When a (low) GPA doesn’t predict future success

32-year-old Ezra Klein is the editor-in-chief of Vox, a news organization featuring articles, videos, newsletters, and podcasts that combine to reach over 100 million people each month. He was also a columnist at The Washington Post, a policy analyst at MSNBC, and a contributor to Bloomberg. And he was named one of the 50 most powerful people in Washington by GQ.

But as he revealed recently on Tim Ferriss’s podcast, in 2002, Klein was just a kid graduating from high school with a 2.2 GPA and no real idea what he wanted to do with his life.

Klein doesn’t necessarily credit his college with his turnaround that led to such remarkable success. But he is an example of several themes I write about often here:

  • The traditional measures of success in high school did not accurately reflect his capabilities. In fact, he talks about how liberating it was to finally find areas where his strengths could be put to use.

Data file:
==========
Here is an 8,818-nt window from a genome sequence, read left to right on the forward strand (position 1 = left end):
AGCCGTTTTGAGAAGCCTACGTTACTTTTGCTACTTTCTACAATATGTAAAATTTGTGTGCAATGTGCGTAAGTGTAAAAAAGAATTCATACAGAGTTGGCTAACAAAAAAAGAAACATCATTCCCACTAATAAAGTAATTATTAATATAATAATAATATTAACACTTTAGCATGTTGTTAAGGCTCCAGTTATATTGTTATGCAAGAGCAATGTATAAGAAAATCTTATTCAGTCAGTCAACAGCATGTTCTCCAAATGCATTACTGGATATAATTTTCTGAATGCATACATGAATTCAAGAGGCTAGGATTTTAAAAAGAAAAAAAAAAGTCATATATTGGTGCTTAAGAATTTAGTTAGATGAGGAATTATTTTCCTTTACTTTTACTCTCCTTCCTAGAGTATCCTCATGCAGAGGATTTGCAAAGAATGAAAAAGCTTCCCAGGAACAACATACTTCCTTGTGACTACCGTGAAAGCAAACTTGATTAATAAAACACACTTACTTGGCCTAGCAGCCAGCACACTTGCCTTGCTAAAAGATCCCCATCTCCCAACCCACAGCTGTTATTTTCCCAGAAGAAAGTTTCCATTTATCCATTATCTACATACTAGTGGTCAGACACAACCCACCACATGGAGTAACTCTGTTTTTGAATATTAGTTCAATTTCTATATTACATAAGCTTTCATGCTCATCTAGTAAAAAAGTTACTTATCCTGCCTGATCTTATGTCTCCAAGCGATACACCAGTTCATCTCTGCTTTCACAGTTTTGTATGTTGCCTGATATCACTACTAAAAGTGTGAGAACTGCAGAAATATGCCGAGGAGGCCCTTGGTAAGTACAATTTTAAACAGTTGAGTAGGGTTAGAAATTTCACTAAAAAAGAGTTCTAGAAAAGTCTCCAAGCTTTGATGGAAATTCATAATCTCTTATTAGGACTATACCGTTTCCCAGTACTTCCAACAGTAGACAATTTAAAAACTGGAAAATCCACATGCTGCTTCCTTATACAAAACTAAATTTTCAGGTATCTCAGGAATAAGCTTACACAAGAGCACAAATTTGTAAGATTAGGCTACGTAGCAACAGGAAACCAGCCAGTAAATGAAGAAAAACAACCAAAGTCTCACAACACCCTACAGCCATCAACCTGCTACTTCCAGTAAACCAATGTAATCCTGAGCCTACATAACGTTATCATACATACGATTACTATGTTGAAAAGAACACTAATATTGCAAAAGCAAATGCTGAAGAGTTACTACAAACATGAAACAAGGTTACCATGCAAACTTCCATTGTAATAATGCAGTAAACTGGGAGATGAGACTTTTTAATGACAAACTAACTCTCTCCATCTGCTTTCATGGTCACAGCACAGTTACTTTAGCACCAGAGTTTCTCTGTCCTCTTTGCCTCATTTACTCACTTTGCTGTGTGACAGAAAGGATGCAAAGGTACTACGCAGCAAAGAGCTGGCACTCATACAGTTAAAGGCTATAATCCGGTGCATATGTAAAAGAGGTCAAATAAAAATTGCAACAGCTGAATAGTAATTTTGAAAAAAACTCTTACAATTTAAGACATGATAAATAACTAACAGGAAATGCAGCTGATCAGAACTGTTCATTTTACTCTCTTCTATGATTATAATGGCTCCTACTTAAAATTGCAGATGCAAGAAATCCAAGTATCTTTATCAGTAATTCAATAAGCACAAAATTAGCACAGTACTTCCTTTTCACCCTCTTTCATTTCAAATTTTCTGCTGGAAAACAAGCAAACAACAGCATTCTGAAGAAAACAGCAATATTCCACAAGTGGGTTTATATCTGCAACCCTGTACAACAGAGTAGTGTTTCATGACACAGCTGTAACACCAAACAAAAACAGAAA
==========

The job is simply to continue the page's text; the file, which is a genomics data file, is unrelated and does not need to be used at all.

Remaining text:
• He had the curiosity and initiative to pursue what he eventually discovered interested him.
  • He made the most of the opportunities that presented themselves.
  • He bounced back from failures and, in fact, today says, “The things that I wanted and didn’t get are extreme blessings.”

This podcast discussion actually had little to do with politics and far more to do with the path of Klein’s success, where he came from, how he took advantage of the opportunities that presented themselves, how he bounced back from failure, and who helped him along the way.

Ferriss does start the podcast with three minutes of self-promotion and sponsor pitching, which seems excessive to me. But if you’d like to hear from an honest, open, successful person who wasn’t at the top of his high school class but had a lot to offer and found a way to do so, the interview, which you can find here, is well worth a listen.

It’s not that high school classes and grades aren’t important. In fact, a student who blows off academics as unimportant is eliminating both options and opportunities. That’s a risky strategy, and not one that I’d recommend.

But Klein’s interview is a nice reminder that regardless of your GPA, who you are in high school is not necessarily a mold for who you’ll be or what you’ll become in the future.